As shown in FIG. 16C, in the locking position the rotatable receiver 246′ has rotated approximately 180 degrees from the receiving position such that the bullet-receiving opening 242′ faces towards the second facial surface 250 g′ instead of towards the outside environment. The rotatable receiver 246′, and thus the bullet 170, are maintained at this location by a ramp 233′ (not shown) disposed within the opening 241′ (not shown) of the carriage 240′ that receives the rotatable receiver 246′. The ramp 233′ engages first the groove 235′ and then the surface that forms the indent 246 i′ (not shown) in the proximal end 246 p′ of the rotatable receiver 246′, thereby holding the rotatable receiver 246′ in the locking position. In this position, the bullet 170 can still translate along the longitudinal axis LA″ of the housing 250′ such that the distal tip 170 d can be advanced towards the distal end 250 d′ in the direction J. For example, the distal tip 170 d of the bullet 170 can translated distally until it contacts the bone. In such a position, the bullet 170 can be used to measure a bone stock, guide a drill pin or other drilling components into the bone for forming the bone tunnel, or be used as a guide for other instruments to be passed through a bone tunnel once the bone tunnel is formed.

The bullet 170 can be removed from the carriage 240′ by pushing the release button 233 b′ down so that the surface that forms the indent 246 i′ is no longer engaged by the ramp 233′ associated with the button 233 b′. As a result, when a counter-clockwise torque U is applied to the bullet 170, both the bullet 170 and the rotatable receiver 246′ can rotate in the counter-clockwise direction U back towards the initial, receiving position of the rotatable receiver 246′, i.e., where the bullet-receiving opening 242′ is exposed to the outside environment to receive a bullet therein. As discussed elsewhere herein, in other embodiments the configuration of the carriage can be such that rotation in the opposite direction U is sufficient to move the rotatable receiver from its locking position without pressing a release button like the button 233 b′.

Once the rotatable receiver 246′ is returned to its initial, receiving position, the bullet 170 can be removed from the carriage 240′ by passing it back across the plane P1. The groove 176 of the bullet 170 becomes disengaged from the protrusion of the rotatable receiver 246′ just by advancing the bullet 176 across the plane P1 because the direction the bullet 170 is advanced to cross the plane P1 is directly away from the protrusion. Alternatively, the bullet 170 can be passed out of the carriage 240′ by pulling it proximally in a direction K until it is removed from the bullet-receiving opening 242′. However, this can be less advantageous because often times a drill pin or other drilling component is disposed in the bullet 170, and thus the drill pin or other drilling component must be long enough to allow the bullet 170 to move fully out of the opening 242′ while the drill pin or other drilling component remains extended through the formed bone tunnel. As a result, the drill pin or other drilling component must be long enough to extend fully through the bone tunnel and proximally beyond the guide 210′ so that the bullet 170 stays associated with the drill pin or other drilling component when it passes out of the opening 242′. This length is significantly longer than the length just needed to form the tunnel, significantly increase the likelihood of divergence. By passing the bullet 170 out of the side of the carriage, across the plane P1, the drill pin does not need to have the extra length to account for disassociation of the bullet 170 from the guide 210′.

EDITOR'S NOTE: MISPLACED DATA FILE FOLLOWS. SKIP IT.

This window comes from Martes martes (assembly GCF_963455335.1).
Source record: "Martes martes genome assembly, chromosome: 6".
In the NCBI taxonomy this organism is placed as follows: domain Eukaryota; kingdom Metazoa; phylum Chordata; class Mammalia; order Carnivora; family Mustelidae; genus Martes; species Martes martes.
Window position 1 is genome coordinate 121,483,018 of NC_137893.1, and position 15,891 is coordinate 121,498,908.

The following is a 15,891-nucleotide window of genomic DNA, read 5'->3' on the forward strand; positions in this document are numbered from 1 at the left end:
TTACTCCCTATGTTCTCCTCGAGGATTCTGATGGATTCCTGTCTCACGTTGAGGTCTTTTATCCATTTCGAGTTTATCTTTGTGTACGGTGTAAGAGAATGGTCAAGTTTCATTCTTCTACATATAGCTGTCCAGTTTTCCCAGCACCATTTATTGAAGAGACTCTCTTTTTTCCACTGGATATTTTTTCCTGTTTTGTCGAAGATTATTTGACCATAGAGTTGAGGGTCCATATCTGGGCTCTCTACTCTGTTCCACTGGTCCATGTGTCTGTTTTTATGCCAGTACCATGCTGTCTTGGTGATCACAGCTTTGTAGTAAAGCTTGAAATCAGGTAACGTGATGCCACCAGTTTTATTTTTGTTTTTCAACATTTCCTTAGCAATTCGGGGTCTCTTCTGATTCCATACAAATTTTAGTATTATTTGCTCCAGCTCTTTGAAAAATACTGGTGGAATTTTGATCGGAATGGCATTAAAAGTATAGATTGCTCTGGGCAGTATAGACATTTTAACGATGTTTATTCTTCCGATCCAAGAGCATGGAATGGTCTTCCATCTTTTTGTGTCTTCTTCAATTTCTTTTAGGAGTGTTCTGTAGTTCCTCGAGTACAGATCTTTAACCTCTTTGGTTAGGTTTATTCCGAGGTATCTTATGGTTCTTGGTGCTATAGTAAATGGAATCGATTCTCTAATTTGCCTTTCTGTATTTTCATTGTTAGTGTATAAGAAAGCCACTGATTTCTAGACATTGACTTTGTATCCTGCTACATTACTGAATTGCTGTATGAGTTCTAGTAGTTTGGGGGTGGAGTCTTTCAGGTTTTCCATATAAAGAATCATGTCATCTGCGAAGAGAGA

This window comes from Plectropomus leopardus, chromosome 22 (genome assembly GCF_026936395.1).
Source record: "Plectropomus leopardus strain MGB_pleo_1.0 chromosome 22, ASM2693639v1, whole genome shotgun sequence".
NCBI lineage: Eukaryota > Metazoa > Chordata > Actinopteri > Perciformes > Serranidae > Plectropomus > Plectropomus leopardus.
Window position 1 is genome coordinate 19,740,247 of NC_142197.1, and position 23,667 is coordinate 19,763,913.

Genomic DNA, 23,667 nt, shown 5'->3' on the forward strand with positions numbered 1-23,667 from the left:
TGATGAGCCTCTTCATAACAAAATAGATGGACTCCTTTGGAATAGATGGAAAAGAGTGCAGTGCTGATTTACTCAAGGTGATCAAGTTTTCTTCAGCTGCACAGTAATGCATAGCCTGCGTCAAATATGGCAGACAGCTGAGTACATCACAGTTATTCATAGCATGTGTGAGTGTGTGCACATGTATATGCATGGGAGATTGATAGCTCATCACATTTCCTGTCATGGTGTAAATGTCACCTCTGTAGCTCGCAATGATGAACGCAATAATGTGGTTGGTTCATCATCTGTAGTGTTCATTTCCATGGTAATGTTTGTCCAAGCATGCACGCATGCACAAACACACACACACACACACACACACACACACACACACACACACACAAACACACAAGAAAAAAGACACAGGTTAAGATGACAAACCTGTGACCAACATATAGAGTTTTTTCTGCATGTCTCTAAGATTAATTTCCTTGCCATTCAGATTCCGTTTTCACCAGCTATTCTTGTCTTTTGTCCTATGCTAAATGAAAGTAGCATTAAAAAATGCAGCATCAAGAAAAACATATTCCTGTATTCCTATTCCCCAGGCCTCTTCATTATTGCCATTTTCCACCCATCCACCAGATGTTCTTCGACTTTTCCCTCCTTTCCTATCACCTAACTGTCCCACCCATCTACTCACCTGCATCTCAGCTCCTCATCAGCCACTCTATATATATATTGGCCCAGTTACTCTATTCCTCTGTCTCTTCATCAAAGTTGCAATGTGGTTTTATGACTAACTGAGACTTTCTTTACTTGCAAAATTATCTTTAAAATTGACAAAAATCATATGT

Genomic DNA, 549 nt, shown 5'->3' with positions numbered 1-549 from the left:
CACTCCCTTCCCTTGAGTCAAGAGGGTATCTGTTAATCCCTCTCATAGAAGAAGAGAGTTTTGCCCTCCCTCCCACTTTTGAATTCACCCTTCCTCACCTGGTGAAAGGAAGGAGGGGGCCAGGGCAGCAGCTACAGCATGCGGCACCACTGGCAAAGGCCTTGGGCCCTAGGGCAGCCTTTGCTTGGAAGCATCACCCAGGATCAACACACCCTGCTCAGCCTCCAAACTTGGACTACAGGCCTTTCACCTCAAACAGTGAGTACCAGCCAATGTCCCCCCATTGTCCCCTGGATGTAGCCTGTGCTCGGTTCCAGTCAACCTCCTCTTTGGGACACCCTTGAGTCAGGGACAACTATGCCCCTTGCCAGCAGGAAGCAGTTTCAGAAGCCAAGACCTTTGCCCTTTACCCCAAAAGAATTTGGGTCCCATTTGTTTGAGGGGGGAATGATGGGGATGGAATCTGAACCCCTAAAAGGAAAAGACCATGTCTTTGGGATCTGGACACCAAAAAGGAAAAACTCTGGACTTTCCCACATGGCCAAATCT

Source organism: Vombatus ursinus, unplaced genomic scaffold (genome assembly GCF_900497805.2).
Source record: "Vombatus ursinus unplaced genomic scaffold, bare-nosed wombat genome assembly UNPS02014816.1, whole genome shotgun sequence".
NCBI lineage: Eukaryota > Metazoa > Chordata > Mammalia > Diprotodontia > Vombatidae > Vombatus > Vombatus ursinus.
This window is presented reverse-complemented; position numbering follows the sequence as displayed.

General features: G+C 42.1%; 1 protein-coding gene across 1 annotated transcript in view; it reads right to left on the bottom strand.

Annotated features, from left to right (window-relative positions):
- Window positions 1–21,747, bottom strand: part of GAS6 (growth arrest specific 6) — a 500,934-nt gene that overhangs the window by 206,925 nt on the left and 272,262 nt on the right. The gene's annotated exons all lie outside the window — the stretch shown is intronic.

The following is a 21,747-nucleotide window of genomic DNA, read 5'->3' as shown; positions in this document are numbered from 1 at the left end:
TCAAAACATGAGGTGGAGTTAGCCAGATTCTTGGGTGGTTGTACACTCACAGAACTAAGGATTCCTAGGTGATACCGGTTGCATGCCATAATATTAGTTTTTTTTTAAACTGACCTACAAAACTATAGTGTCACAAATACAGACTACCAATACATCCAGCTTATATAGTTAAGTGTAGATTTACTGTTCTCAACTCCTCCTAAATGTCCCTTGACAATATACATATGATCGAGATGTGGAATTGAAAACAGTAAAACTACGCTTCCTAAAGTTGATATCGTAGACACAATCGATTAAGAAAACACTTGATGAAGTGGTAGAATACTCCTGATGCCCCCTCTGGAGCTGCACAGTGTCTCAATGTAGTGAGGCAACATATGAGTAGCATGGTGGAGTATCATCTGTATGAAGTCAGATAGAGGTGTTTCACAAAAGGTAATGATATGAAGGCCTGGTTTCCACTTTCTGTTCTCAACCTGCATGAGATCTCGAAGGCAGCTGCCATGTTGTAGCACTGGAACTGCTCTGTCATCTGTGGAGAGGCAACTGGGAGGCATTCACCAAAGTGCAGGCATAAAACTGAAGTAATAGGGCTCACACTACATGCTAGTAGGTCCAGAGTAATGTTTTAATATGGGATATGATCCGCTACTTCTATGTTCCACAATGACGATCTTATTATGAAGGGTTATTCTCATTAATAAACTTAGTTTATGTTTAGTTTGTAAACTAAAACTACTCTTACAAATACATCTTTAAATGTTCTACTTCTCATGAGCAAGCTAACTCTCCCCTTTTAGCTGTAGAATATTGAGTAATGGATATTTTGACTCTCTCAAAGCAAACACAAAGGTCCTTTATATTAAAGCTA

In some exemplary embodiments, after at least a pilot hole of the bone tunnel has been drilled, thereby defining a path for the full formation of the bone tunnel and eventual location of a graft ligament, the bullet 170 can be disassociated from the carriage 240′ and the carriage 240′ and arm 120 removed from the surgical site while the bullet to provide further guidance for any instruments being used at the surgical site, e.g., a retrograde reamer being passed back through the pilot hole to form the full bone tunnel.

Further Side Loading Carriage and Bullet Embodiment

FIGS. 17A-17C, 18, and 19 illustrate another alternative embodiment of a side loading carriage 340, and FIGS. 20A and 20B illustrate another alternative embodiment of a bullet 370 that is configured to be used with the side-loading carriage 340. The configuration of the carriage 340 is similar to the carriage 240, and thus this embodiment is described with an intention of highlighting the differences between the two carriages. The carriage 340 and bullet 370 can be used in conjunction with the guide arms provided for herein, derivable from the present disclosures, or otherwise known to those skilled in the art.

The carriage 340 includes a housing 350 that can have many different shapes and sizes, which can depend, at least in part, on the configuration of the device components with which it is being used, the anatomy of the patient, and the type of procedure with which it is being used. Similar to the housing 250 of the carriage 240, the housing 350 has the shape of a trapezoidal prism that includes a proximal end 350 p, a distal end 350 d, two opposed facial surfaces 350 f, 350 g extending between the proximal and distal ends 350 p, 350 d, and two opposed side surfaces 350 r, 350 s extending between the two facial surfaces 350 f, 350 g and the proximal and distal ends 350 p, 350 d. Again, similar to the housing 250, each of the identified surfaces need not be continuous, e.g., the second facial surface 350 g can include an upper portion 350 a and a lower portion 350 b that are not continuous, and a portion of a guide engaging mechanism 360, as shown an outer surface 360 g, can extend between the two portions 350 a, 350 b to form a wall of a guide-receiving opening 344 that extends through the housing 350 from one side surface 350 r to the other side surface 350 s. A length L″, a width W″, and a thickness T″ of the housing 350 can be defined by the same distances described above with respect to the housing 250, and as illustrated in FIGS. 21A-21C and 22. Typically the length L″ is greater than the width W″ and the thickness T″. As shown in FIG. 17B, the second facial surface 350 g of the top portion 350 a tapers away from a central portion of the surface 350 g such that the width W″ gets smaller towards the proximal surface 350 p. Likewise, as also shown in FIG. 17B, the second facial surface 350 g of the bottom portion 350 tapers away from a central portion of the surface 350 g such that the width W″ gets smaller towards the distal surface 350 d.